The Best Stuff We've Read This Week

Articles on female serial killers, murderous jesters and more.

The Best Stuff We've Read This Week

Enjoy some neat articles, including one on why we like to scare ourselves.

The Best Stuff We've Read This Week

Each week, Josh and Chuck read tons of articles and plenty of them are good. Here are the best of the bunch.

The Best Stuff We've Read This Week

Each week Josh and Chuck read tons of articles. Many are terrible, but some are great. Here are the best of the bunch for your enjoyment.

The Best Stuff We've Read This Week

Each week, Josh and Chuck read a ton of great articles. Here are the best of the bunch.

The Best Stuff We've Read This Week

Every week, Chuck and Josh read tons of articles. Here are links to the best of the bunch.

10 Medieval Torture Devices

Warning: This episode on instruments designed solely to produce extreme human suffering during the Middle Ages in Europe is very graphic in nature. Seriously, if you're squeamish, maybe pass on this one.

LSD, Jell-O, Mouse Pain and Obama's Pardonless Presidency: More Interesting Stuff I've Learned Recently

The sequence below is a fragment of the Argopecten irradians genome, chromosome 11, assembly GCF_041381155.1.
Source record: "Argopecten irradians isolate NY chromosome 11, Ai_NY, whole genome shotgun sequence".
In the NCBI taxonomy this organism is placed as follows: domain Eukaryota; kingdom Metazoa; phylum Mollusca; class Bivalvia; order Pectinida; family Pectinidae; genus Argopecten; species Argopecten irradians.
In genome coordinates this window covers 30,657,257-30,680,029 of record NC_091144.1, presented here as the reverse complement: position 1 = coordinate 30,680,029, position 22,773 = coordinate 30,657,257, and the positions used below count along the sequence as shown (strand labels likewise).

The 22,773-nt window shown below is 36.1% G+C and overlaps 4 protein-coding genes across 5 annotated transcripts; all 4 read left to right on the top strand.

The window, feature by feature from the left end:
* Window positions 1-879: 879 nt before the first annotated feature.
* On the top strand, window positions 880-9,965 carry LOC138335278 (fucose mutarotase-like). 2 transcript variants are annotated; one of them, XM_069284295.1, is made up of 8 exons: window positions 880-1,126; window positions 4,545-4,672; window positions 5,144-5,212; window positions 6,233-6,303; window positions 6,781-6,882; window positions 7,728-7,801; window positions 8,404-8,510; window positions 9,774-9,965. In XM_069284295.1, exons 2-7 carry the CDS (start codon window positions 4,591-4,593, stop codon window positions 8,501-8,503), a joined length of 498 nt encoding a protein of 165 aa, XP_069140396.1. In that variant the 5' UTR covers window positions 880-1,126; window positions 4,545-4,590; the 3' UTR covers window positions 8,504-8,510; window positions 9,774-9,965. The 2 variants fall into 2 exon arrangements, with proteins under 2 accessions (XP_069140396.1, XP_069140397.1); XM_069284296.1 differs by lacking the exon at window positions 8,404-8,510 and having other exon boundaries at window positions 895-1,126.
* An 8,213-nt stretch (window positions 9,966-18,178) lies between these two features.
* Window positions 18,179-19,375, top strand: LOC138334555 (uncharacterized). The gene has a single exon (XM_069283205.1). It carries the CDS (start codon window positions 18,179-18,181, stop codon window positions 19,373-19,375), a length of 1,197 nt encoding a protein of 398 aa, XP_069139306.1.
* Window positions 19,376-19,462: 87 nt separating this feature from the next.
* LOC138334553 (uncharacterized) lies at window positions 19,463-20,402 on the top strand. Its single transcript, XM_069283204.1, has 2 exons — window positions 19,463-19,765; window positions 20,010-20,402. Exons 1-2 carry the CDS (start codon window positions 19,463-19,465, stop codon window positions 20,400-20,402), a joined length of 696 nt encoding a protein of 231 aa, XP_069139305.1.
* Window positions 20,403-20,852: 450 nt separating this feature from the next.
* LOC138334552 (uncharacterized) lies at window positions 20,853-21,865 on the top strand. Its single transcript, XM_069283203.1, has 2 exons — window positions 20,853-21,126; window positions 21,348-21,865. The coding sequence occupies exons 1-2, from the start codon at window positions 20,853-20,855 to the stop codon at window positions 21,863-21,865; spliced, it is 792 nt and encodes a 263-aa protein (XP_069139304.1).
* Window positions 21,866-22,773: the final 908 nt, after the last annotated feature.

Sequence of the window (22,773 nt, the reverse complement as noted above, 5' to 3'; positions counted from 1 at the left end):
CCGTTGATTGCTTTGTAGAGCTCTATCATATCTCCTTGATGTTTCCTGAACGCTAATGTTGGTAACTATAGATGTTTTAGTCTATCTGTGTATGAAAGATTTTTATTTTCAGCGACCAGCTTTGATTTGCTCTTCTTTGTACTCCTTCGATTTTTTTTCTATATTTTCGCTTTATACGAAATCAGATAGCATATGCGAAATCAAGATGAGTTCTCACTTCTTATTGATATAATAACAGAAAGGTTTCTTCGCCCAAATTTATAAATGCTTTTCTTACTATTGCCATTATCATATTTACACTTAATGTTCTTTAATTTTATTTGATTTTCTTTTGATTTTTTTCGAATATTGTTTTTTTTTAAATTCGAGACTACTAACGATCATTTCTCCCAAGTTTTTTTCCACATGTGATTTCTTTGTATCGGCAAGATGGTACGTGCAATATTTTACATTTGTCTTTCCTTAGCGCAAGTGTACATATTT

Here's more interesting stuff I've picked up in the last fortnight or so: 1) A group of Dutch and Canadian researchers have developed the cutest, most heartbreaking pain scale issued by science thus far. In a paper in the journal Nature Methods, the researchers describe a mouse pain scale they devised the hard way, by subjecting mice to painful stimuli and videotaping the mice's reaction to the pain. As the researchers predicted, mice, like humans, have facial expressions that are generally uniform that the researchers used to code and grade the pain the mice endured. So cheek bulge falls into severe pain, while eye squeeze falls into moderate, adorable pain. Guh. The researchers devised the scale to help guide other researchers as they continue to subject mice to Mengele-esque experimentation.

Being Stabbed in the Gut Not So Bad When You're A Yogi, Study Finds

Thanks to Xeno over at Xenophilia for posting about a recent study out of University of Manchester (Go, Fighting Happy Mondays!) that discovered meditating can lead to a decrease in the emotional experience of pain. We talked about pain in the recent SYSK podcasts about people who can feel no pain and people who can feel others' pain. There are two types of pain, emotional pain and physical pain, also called nociception. These two types of pain are entirely separate. We've got two different systems for handling physical and emotional pain, although the two can work in conjunction.

Mirror Neurons: Are there people who feel others' pain?

People with a condition known as mirror-touch synesthesia literally feel the pain of others -- but why? Josh and Chuck trace the cause of this condition to one culprit: the mirror neuron. Tune in to learn more about mirror neurons and neuroscience.